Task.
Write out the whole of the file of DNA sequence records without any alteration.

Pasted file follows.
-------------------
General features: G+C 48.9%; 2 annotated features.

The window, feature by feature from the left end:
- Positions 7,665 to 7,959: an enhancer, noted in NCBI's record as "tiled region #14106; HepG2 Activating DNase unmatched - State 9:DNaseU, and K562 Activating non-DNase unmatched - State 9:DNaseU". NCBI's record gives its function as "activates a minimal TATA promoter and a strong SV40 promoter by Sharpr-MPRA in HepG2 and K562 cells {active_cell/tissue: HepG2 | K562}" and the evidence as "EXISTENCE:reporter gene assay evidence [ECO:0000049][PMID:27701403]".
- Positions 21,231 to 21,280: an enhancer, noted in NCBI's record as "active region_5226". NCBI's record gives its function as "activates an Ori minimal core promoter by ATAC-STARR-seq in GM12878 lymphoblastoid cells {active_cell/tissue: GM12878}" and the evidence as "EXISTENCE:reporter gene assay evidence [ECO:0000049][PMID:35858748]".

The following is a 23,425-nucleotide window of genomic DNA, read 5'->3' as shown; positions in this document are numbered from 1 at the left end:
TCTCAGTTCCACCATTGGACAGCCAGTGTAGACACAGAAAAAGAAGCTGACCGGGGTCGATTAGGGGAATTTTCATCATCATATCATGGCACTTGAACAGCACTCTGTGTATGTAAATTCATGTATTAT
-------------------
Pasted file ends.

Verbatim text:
General features: G+C 48.9%; 2 annotated features.

The window, feature by feature from the left end:
- Positions 7,665 to 7,959: an enhancer, noted in NCBI's record as "tiled region #14106; HepG2 Activating DNase unmatched - State 9:DNaseU, and K562 Activating non-DNase unmatched - State 9:DNaseU". NCBI's record gives its function as "activates a minimal TATA promoter and a strong SV40 promoter by Sharpr-MPRA in HepG2 and K562 cells {active_cell/tissue: HepG2 | K562}" and the evidence as "EXISTENCE:reporter gene assay evidence [ECO:0000049][PMID:27701403]".
- Positions 21,231 to 21,280: an enhancer, noted in NCBI's record as "active region_5226". NCBI's record gives its function as "activates an Ori minimal core promoter by ATAC-STARR-seq in GM12878 lymphoblastoid cells {active_cell/tissue: GM12878}" and the evidence as "EXISTENCE:reporter gene assay evidence [ECO:0000049][PMID:35858748]".

The following is a 23,425-nucleotide window of genomic DNA, read 5'->3' as shown; positions in this document are numbered from 1 at the left end:
TCTCAGTTCCACCATTGGACAGCCAGTGTAGACACAGAAAAAGAAGCTGACCGGGGTCGATTAGGGGAATTTTCATCATCATATCATGGCACTTGAACAGCACTCTGTGTATGTAAATTCATGTATTAT